+---------+---------+----------+---------+----------+ Temporary works | 134,500 | 92,000 | 11,400 | | $79,000 | | | | | | | Permanent dam | 265,000 | 439,600 | 24,000 | 6,500 | 151,000 | | | | | | | Slide, including | 296,500 | 156,400 | 32,800 | | 102,000 | apparatus | | | | | | +---------+---------+----------+---------+----------+ | | | | | | Total | 696,000 | 687,000 | 68,200 | 6,500 | $332,000 | -----------------+---------+---------+----------+---------+----------+

The above does not include cost of surveys, engineering, or superintendence, which amounted to about ten per cent, of the above sum.

DETAILS OF THE OTTAWA RIVER DAM, AT CARILLON.

DETAILS OF THE OTTAWA RIVER DAM, AT CARILLON.

The construction of the dam and slide was ably superintended by Horace Merrill, Esq., late superintendent of the "Ottawa River Improvements," who has built nearly all the slides and other works on the Ottawa to facilitate the passage of its immense timber productions.

The contractors were the well known firm of F.B. McNamee & Co., of Montreal, and the successful completion of the work was in a large degree due to the energy displayed by the working member of that firm--Mr. A.G. Nish, formerly engineer of the Montreal harbor.

The Canal

The canal was formed by "fencing in" a portion of the river-bed by an embankment built about a hundred feet out from the north shore and deepening the intervening space where necessary. There are two locks--one placed a little above the foot of the rapid (see map), and the other at the end of the dam. Wooden piers are built at the upper and lower ends--the former being 800 ft. long, and the latter 300 ft; both are about 29 ft. high and 35 ft. wide.

The embankment is built, as shown by the cross section, Fig. 6. On the canal side of it there is a wall of rubble masonry F, laid in hydraulic cement, connecting the two locks, and backed by a puddle wall, E, three feet thick; next the river there is crib work, G, from ten to twenty feet wide and the space between brick-work and puddle filled with earth. The outer slope is protected with riprap, composed of large bowlders. This had to be made very strong to prevent the destruction of the bank by the immense masses of moving ice in spring.

The distance between the locks is 3,300 feet.

In building the embankment the crib-work was first put in and followed by a part (in width) of the earth-bank. From that to the shore temporary cross-dams were built at convenient distances apart and the space pumped out by sections, when the necessary excavation was done, and the walls and embankments completed. The earth was put down in layers of not more than a foot deep at a time, so that the bank, when completed, was solid. The water at site of it varied in depth from 15 feet at lower end to 2 feet at upper.

The locks are 200 ft. long in the clear between the gates, and 45 ft wide in the chamber at the bottom. The walls of the lower one are 29 ft. high, and of the upper one 31 ft They are from 10 to 12 ft thick at the bottom,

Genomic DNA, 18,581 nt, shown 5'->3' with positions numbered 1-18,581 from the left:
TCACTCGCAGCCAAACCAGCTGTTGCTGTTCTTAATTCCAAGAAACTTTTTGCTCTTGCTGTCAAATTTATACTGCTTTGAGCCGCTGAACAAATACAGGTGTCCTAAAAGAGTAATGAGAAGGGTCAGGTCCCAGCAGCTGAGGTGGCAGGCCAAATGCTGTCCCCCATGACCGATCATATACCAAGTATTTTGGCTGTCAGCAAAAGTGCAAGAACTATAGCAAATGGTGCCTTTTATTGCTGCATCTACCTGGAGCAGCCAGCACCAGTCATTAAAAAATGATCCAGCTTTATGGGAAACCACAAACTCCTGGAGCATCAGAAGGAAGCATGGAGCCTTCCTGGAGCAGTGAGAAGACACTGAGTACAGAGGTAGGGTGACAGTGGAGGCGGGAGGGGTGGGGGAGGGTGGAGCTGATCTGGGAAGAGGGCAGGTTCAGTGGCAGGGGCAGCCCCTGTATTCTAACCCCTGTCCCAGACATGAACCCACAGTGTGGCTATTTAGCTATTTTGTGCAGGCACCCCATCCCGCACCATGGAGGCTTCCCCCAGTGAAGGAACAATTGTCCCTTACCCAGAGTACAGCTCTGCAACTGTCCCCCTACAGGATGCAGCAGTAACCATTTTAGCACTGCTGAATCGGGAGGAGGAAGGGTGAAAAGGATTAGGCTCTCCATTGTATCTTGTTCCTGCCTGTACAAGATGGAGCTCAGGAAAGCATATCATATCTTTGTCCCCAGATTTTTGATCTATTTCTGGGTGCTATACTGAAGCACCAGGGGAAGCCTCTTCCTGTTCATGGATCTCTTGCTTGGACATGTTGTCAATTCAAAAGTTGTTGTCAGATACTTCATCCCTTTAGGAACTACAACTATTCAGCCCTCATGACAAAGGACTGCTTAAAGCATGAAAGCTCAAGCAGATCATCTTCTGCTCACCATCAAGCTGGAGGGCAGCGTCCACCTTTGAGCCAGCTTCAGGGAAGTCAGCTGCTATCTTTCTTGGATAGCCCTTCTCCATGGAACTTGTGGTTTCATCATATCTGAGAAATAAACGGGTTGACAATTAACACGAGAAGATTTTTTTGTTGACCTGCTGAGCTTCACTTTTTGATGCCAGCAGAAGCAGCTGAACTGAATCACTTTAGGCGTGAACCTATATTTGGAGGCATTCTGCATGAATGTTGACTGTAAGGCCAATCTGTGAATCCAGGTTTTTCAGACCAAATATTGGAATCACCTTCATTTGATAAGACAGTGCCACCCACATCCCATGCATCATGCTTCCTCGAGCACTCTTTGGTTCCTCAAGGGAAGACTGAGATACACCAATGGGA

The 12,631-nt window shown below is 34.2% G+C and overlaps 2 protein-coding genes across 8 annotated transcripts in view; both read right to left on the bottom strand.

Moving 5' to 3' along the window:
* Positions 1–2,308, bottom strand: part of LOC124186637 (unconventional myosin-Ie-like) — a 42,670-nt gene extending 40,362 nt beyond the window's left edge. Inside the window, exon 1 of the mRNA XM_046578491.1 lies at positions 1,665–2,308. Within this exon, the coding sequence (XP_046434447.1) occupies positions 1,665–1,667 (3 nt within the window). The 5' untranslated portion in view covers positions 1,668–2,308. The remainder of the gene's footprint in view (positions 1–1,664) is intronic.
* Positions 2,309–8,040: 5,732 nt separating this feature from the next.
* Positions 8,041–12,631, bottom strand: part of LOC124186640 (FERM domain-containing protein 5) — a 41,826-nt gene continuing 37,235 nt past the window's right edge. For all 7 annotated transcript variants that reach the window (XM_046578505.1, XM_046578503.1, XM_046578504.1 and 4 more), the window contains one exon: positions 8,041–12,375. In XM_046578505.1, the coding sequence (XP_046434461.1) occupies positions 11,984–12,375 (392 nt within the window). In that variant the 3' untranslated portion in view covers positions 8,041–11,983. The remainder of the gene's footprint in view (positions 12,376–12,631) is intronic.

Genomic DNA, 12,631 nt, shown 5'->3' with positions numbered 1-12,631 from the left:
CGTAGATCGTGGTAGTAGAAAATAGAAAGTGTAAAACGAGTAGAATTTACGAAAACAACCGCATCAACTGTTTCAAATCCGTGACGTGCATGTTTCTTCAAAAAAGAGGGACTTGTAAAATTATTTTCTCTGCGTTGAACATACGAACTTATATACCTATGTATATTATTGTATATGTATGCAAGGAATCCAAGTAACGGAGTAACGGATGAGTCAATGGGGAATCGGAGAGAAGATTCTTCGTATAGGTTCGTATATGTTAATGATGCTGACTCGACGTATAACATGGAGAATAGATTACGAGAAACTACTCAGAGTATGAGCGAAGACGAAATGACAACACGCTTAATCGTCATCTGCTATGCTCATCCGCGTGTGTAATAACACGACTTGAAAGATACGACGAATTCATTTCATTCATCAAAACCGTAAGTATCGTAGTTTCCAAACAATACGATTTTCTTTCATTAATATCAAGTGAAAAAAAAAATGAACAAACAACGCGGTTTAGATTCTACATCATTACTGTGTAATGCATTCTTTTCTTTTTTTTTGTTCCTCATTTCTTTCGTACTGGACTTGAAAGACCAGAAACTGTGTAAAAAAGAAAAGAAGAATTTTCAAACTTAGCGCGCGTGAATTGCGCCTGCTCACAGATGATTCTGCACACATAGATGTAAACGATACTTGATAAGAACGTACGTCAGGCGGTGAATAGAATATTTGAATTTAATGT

The locks are built similar to those on the new Lachine and Welland canals, of the very best cut stone masonry, laid in hydraulic cement. The gates are 24 in. thick, made of solid timber, somewhat similar to those in use on the St. Lawrence canals. They are suspended from anchors at the hollow quoins, and work very easily. The miter sills are made of 26 in. square oak. The bottom of the lower lock iis timbered throughout, but the upper one only at the recesses, the rock there being good.

The Canal 384 5a

MAP OF THE OTTAWA RIVER AT CARILLON RAPIDS.

SECTION OF RIVER AT DAM. NOTE.--THE LOWEST DOTTED LINE IS LOW WATER BEFORETHE DAM WAS BUILT. THEN THE LINE OF HIGH WATER WAS ABOUT A FOOT ABOVE WHAT IS CREST OF DAM NOW.

The rise to be overcome by the two locks is 16 ft., but except in medium water, is not equally distributed. In high water nearly the whole lift is on the upper lock, and in low water the lower one. In the very lowest known stage of the river there will never be less than 9 ft. on the miter sills.

As mentioned at the beginning of this article, four locks were required on the old military canal to accomplish what is now done by two.

The canal was opened in May, 1882, and has been a great success, the only drawback--although slight--being that in high water the current for about three-quarters of a mile above the upper pier, and at what was formerly the Chute a Biondeau, is rather strong. These difficulties can be easily overcome--the former by building an embankment from the pier to Brophy's Island, the latter by removing some of the natural dam of rock which once formed the "Chute."

The following are, in round numbers, the quantities of the principal materials used:

 Earth and puddle in embankment ...cub. yds. 148,500

Rock excavation, " 38,000

Riprap, " 6,600

Lock masonry " 14,200

Rubble masonry, " 16,600

Timber in cribs, lock bottoms and gates " 368,000

Wrought and cast iron, lb ................. 173,000

Stone filling cu yds ...................... 45,300

Concrete " 830 

The total cost to date has been about $570,000, not including surveys, engineering, etc.

The contractors for the canal, locks, etc., were Messrs. R. P. Cooke & Co., of Brockville, Ont., who have built some large works in the States, and who are now engaged building other extensive works for the Canadian Government. The work here reflects great credit on their skill.

On the enlarged Grenville Canal, now approaching completion, there are five locks, taking the place of the seven small ones built by the Imperial Government. It will be open for navigation all through in the spring of 1884, when steamers somewhat larger than the largest now navigating the St. Lawrence between Montreal and Hamilton can pass up to Ottawa City.--Engineering News.